I think there are multiple questions here, all very interesting.  The 
first is simply how to change the platform on which libraries do their 
business from one based in MARC to one based in linked data.  There are 
a couple of very interesting projects going on now to try and help 
develop this new flow for libraries:

1.) BIBFLOW ( a two year project 
from UC Davis "investigating the future of library technical services, 
i.e., cataloging and related workflows, in light of modern technology 
infrastructure such as the Web and new data models and formats such as 
Resource Description and Access (RDA) and BIBFRAME, the new encoding and 
exchange format in development by the Library of Congress. Our 
hypothesis is that, while these new standards and technologies are 
sorely needed to help the library community leverage the benefits and 
efficiencies that the Web has afforded other industries, we cannot adopt 
them in an environment constrained by complex workflows and 
interdependencies on a large ecosystem of data, software and service 
providers that are change resistant and motivated to continue with the 
current library standards (e.g. Anglo-American Cataloguing Rules (or 
AACR) and MARC. Research is required on how research libraries should 
adapt our practices, workflows, software systems and partnerships to 
support our evolution to new standards and technologies"

2.) Linked Data for Libraries ( 
a project between Cornell, Harvard and Stanford to " create a Scholarly 
Resource Semantic Information Store (SRSIS) model that works both within 
individual institutions and through a coordinated, extensible network of 
Linked Open Data <> to capture the intellectual 
value that librarians and other domain experts and scholars add to 
information resources when they describe, annotate, organize, select, 
and use those resources, together with the social value evident from 
patterns of usage."

The second question will be once we have moved our processing to linked 
data and make our information routinely available, how will our data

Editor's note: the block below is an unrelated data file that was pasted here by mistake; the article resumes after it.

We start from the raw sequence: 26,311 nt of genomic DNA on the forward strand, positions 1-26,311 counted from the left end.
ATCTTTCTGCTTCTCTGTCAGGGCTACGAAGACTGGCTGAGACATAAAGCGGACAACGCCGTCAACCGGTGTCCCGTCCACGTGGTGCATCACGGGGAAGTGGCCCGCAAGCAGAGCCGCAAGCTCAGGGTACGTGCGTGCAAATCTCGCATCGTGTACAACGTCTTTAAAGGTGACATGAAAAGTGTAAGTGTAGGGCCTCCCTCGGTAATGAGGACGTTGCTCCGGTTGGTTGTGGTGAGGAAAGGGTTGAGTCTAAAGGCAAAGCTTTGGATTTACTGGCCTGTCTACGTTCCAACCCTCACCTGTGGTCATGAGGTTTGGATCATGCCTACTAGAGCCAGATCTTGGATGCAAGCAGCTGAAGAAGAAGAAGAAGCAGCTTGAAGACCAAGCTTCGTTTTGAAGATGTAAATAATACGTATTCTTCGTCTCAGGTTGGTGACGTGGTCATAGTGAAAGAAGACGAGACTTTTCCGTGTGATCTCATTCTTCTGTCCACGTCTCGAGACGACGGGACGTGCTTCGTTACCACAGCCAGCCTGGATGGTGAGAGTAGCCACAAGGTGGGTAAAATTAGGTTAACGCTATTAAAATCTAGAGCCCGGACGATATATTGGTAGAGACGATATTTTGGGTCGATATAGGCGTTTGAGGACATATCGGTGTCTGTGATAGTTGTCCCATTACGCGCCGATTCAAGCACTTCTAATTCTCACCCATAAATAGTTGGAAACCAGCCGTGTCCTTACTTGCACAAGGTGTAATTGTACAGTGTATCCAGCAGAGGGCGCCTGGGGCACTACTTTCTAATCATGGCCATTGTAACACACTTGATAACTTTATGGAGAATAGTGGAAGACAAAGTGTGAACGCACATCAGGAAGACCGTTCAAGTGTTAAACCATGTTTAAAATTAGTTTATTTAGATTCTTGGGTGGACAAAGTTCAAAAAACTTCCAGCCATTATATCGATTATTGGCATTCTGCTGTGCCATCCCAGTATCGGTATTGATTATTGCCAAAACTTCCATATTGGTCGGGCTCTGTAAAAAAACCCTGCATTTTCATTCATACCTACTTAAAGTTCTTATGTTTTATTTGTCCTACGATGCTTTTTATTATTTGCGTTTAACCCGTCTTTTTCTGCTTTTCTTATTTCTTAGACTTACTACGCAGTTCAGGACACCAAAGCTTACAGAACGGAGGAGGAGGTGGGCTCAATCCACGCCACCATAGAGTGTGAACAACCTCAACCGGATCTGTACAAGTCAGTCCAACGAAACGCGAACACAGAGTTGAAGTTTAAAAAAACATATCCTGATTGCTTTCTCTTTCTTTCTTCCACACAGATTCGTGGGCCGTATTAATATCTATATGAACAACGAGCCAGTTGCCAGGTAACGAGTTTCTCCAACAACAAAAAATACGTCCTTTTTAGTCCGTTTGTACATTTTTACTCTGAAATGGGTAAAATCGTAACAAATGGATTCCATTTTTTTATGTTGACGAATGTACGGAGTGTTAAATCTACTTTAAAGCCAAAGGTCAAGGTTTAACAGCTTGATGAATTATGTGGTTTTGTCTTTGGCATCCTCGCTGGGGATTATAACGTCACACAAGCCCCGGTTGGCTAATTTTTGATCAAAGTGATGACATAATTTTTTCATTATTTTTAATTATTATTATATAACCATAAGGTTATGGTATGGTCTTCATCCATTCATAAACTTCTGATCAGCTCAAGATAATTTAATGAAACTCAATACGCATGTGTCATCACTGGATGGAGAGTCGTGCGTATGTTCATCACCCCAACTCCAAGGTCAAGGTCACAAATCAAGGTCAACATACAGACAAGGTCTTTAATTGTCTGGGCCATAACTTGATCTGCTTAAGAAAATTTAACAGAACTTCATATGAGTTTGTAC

compare/integrate with other data on the Semantic Web. To me, we have 
two obligations.  The first is to be able to answer the needs of our 
patrons as articulated through legitimate use-case studies.  Our model 
must be articulate enough for them to derive these answers.  The second 
is to work with a model based in RDF so that it can be integrated with 
other web resources.  The strength of the web is that it can support 
multiple models (, BIBFRAME, etc.) to support different users' 
needs and yet have them all be able to integrate with each other at some 
level.  Those that need more complex data can interpret what libraries 
have done through well articulated models and vocabularies, those that 
want to use it in a much more simplistic way can automatically map it to 
a more simplistic model.

To me, the third question is the most interesting.  We need to stop 
thinking in terms of only bringing metadata about traditional library 
resources to the web.  This has been done for a while. But now, how can 
we think about using linked data as a platform to bring the entire 
academic discourse, not just its resources, to the web?  Research 
institutions have so much more to offer than simply the items in their 
catalogs.  By bringing this discussion to the web, we both greatly 
enhance the abilities of our institutions to do their work but also 
enrich the web with data at the cutting edge of many disciplines that 
has been unavailable until now.


Philip E. Schreur
Head, Metadata Department
Stanford University
650-725-1120 (fax)

On 5/26/14 2:54 AM, Vladimir Skvortsov wrote:
> Thank you very much you found a time to answer my question.
> I have no doubt that search on linked data may be organized perfectly with
> library-specific software like VTLS for example. I also have no doubt that
> library-specific software will keep its importance in Semantic Web
> environment as well. The question is how will library segment of Linked Data
> space look like from the standard Semantic Web side?
> Vladimir Skvortsov,
> National Library of Russia